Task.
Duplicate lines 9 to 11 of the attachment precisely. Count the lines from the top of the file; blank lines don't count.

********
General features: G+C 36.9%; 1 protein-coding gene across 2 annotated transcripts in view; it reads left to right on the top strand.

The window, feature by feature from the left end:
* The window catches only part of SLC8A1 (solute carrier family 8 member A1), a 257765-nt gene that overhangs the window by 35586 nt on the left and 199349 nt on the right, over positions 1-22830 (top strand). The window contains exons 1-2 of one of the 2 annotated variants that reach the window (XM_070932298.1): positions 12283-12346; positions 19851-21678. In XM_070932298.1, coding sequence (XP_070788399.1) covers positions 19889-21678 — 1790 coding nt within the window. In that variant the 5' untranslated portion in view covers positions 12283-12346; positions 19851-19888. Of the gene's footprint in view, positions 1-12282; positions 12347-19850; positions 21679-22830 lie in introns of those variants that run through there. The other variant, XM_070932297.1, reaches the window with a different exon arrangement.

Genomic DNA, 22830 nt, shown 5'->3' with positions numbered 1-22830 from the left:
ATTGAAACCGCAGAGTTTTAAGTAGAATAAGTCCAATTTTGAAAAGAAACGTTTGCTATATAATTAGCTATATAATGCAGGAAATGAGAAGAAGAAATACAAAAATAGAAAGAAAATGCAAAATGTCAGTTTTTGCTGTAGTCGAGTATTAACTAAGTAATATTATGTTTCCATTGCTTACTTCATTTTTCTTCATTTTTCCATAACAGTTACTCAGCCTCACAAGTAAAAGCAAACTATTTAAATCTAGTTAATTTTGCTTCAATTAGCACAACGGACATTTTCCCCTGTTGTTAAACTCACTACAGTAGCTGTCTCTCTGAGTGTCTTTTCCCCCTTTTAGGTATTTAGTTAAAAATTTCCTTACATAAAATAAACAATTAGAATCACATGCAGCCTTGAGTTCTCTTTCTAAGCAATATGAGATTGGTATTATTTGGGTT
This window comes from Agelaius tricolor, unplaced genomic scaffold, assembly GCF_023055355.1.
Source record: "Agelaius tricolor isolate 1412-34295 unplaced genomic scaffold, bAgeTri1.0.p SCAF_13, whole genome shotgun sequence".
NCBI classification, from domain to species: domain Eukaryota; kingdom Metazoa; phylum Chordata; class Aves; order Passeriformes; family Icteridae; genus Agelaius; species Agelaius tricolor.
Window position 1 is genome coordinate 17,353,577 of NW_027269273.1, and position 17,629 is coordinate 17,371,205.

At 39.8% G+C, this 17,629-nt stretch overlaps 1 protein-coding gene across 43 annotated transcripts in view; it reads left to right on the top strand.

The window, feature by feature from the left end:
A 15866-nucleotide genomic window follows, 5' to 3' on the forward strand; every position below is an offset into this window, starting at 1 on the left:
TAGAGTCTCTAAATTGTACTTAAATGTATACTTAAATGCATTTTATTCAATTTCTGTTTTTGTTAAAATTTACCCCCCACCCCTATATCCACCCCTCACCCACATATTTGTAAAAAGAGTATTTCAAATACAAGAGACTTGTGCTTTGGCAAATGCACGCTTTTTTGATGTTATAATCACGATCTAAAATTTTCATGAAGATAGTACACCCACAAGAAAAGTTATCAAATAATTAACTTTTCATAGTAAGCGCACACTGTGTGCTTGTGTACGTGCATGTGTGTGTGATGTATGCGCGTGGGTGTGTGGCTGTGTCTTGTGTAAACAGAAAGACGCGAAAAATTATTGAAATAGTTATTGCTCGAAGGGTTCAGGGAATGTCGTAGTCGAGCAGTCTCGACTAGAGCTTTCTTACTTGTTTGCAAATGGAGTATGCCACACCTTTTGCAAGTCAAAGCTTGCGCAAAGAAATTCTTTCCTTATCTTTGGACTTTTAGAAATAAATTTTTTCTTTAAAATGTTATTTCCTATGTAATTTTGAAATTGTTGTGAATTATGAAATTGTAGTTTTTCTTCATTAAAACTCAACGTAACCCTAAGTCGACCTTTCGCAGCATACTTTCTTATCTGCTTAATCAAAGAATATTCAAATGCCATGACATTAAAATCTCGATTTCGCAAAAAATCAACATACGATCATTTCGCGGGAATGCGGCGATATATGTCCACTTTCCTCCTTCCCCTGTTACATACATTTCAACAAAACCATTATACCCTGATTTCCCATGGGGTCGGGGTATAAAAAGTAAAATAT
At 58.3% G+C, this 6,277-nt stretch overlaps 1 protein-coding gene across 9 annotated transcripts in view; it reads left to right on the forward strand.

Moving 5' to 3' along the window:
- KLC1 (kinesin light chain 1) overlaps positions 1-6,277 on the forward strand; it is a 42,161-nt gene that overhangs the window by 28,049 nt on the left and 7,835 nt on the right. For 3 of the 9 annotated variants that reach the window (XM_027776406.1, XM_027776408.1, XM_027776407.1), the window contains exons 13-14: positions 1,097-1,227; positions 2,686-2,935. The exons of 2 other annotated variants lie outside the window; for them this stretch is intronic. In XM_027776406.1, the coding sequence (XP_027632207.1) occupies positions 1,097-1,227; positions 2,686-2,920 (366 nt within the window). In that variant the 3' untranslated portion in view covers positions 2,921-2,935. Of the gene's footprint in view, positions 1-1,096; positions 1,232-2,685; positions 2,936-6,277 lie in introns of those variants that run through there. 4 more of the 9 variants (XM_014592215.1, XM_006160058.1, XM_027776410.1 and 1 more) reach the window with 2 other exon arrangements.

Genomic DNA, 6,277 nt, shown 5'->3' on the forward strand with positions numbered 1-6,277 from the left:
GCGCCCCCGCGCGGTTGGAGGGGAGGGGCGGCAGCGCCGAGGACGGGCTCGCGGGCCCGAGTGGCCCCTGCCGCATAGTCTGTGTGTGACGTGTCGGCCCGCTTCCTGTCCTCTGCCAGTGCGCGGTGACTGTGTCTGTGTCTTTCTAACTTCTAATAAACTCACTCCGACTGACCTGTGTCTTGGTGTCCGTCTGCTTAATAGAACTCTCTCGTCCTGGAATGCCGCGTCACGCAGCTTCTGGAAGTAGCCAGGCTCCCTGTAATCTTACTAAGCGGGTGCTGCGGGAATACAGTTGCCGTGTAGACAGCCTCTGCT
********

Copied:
Window position 1 is genome coordinate 17,353,577 of NW_027269273.1, and position 17,629 is coordinate 17,371,205.

At 39.8% G+C, this 17,629-nt stretch overlaps 1 protein-coding gene across 43 annotated transcripts in view; it reads left to right on the top strand.

The window, feature by feature from the left end: